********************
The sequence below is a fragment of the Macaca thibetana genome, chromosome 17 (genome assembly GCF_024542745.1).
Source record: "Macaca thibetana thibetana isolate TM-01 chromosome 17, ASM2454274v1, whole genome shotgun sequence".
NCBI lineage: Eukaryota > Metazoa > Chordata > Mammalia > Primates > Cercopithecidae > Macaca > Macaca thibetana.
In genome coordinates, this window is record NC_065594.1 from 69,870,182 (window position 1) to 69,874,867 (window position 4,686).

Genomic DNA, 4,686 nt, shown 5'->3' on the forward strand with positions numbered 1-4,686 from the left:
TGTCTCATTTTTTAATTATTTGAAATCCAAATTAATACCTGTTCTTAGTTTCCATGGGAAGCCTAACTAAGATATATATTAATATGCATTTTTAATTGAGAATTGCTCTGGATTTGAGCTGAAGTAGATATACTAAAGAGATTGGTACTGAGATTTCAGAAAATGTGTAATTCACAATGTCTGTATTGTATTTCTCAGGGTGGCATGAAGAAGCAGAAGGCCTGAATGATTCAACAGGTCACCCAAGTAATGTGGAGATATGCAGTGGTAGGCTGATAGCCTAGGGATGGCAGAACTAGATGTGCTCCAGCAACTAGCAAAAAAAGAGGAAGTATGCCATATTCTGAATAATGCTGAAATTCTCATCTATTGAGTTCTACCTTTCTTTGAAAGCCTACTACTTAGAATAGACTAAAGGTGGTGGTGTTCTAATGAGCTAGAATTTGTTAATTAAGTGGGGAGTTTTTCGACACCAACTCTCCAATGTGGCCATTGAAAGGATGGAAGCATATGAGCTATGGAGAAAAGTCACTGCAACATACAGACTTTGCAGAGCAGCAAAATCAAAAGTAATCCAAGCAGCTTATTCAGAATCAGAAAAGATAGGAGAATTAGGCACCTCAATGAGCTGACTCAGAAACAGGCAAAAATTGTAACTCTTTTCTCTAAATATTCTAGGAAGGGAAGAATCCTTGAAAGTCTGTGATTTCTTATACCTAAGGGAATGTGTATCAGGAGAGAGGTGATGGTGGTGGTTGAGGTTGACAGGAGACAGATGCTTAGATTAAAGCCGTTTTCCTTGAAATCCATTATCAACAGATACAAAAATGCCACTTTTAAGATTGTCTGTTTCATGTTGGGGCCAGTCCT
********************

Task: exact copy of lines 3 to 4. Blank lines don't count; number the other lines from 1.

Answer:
NCBI lineage: Eukaryota > Metazoa > Chordata > Mammalia > Primates > Cercopithecidae > Macaca > Macaca thibetana.
In genome coordinates, this window is record NC_065594.1 from 69,870,182 (window position 1) to 69,874,867 (window position 4,686).